The experience really drove home for us how important canvassing is -- and how hard it is to reach voters. Our canvassing operation was firing on all cylinders for about one month; against an incumbent as entrenched as Toscano, we probably needed at least 6 months of canvassing to have our message fully break through. While media events and messaging were immensely important, canvassing was required to have people hear our message and flip voters; from our perspective, it's canvassing (when it's used to deliver a populist, left-wing message) that ultimately wins elections and changes the political landscape. So many voters are disengaged from the political process or not paying close attention, relying on messaging or support from progressive groups alone just doesn't reach anywhere near enough voters. Because of this, we think any prospective electoral work should begin with a well-thought out strategy of how canvassing will work: What areas will be targeted, how will you recruit a volunteer base, how are you going to get access to a voter database that allows you to create canvass packets, what universe of voters will you target, etc.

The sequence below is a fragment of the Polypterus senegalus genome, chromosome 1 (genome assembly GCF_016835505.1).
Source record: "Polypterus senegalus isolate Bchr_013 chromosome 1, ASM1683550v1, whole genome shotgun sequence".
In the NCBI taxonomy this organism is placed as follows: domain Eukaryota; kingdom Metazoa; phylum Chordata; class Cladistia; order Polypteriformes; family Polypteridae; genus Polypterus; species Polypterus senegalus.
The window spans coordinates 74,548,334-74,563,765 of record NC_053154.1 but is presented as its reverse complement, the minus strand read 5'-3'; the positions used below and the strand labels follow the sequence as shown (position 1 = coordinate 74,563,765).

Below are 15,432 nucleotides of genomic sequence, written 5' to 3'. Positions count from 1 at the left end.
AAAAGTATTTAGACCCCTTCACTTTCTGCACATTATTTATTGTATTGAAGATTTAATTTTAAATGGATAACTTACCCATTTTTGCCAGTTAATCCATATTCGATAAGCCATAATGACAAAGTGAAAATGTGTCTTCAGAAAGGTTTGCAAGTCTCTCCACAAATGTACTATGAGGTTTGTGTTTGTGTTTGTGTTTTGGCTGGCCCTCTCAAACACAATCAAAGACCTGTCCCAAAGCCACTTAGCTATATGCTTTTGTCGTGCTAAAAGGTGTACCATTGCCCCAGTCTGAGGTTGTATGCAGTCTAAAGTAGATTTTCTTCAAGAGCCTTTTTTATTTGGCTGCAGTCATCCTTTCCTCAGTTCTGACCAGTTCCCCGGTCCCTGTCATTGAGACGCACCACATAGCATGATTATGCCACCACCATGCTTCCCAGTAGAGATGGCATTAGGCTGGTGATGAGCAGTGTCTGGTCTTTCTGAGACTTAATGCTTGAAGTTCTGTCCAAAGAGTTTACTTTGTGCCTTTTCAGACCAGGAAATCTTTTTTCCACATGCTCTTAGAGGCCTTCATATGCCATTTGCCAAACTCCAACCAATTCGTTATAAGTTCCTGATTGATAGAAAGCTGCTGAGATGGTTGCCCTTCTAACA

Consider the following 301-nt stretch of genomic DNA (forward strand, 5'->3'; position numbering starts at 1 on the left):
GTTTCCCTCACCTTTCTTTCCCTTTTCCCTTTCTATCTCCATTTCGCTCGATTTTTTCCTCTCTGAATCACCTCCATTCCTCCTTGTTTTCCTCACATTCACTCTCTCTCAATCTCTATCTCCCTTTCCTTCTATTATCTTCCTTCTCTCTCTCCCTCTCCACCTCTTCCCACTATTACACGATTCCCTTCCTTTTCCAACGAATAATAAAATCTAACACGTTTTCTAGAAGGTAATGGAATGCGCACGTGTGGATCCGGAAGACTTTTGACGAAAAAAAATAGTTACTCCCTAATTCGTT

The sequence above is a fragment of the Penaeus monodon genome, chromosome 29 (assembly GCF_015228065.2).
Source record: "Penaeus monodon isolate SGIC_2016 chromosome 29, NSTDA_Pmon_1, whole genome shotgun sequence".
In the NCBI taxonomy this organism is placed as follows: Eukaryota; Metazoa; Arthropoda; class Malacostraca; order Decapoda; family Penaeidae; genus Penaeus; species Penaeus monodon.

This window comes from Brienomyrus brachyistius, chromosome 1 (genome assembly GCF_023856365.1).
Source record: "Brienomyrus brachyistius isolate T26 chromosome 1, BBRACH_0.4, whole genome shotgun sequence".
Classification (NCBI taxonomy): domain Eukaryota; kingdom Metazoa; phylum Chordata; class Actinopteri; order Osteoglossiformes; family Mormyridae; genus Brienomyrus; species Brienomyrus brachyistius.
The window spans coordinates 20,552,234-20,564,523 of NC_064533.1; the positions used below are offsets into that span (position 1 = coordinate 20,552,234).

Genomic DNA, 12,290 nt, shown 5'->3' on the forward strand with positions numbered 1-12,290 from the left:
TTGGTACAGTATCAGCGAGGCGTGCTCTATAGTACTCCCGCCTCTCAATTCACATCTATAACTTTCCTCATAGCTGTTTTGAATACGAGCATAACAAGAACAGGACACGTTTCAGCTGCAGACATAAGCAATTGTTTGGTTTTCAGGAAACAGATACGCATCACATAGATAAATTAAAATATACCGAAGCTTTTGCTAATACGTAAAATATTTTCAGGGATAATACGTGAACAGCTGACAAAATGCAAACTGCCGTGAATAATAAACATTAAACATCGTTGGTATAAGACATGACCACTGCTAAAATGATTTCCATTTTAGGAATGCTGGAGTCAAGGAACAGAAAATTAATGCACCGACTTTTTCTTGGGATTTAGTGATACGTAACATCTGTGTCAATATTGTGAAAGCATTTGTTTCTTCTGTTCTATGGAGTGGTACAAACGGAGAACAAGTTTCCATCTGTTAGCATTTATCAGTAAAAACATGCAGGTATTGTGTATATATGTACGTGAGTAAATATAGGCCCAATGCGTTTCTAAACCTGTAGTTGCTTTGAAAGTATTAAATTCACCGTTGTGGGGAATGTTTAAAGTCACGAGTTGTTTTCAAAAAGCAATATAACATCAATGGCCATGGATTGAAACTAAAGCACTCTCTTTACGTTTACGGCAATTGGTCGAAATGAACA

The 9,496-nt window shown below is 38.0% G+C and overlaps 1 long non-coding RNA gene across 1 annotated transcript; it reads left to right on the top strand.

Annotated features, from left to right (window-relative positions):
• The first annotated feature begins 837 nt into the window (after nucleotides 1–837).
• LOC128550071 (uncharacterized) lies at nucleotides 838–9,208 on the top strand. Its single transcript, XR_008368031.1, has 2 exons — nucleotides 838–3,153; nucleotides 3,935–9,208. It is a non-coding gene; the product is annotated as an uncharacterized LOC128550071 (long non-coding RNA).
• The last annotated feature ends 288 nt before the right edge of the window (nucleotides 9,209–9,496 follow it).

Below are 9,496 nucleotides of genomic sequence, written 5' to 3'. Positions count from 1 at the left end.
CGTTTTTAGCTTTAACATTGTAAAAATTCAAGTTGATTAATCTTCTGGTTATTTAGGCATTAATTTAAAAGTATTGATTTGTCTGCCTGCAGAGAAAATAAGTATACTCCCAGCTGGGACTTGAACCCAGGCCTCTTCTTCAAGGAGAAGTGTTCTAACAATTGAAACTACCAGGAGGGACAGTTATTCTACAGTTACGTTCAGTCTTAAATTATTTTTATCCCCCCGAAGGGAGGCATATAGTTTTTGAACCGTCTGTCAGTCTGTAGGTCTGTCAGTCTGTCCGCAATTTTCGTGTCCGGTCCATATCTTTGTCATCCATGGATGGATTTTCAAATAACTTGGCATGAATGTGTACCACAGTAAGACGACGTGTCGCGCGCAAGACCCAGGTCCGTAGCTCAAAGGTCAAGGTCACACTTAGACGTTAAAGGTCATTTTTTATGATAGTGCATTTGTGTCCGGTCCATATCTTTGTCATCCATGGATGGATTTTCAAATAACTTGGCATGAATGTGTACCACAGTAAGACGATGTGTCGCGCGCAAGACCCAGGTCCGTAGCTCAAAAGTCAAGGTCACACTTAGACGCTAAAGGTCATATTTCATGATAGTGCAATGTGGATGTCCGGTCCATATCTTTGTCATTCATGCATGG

Our chapter found it to be an enormously useful experience. The election expanded our base more than any other activity we've engaged in (granted we're still very new). We formed deeper connections with other local groups and are now in a place where other local candidates are looking to court our endorsement, giving us leverage to determine the policies they advocate for. In addition, we were able to use the campaign to advocate for important issue campaigns. We held events about the Fight for $15, stopping the Atlantic Coast Pipeline, getting Virginia to 100% renewable energy by 2030, and stopping the construction of all new fossil fuel infrastructure in Virginia; because of Ross's campaign, all of these events got significant local media coverage -- one event at city council even got a city councilor to publicly call on our local university (the University of Virginia) to pay all its employees a living wage of at least $15/hr.

Our chapter now knows what running local campaigns entails in terms of managing voter databases, recruiting and managing volunteers, fundraising, messaging, media coverage, etc. And perhaps mostly importantly, we've laid the foundation for an electoral infrastructure that can use the Democratic Party ballot line but circumvent the local Democratic Party establishment -- we are now poised to run candidates for city council and school board who would stand a very real chance of winning. We'd be happy to expand more or answer questions if other chapters want to know more, it was an incredible experience for us!

Solidarity,
Charlottesville DSA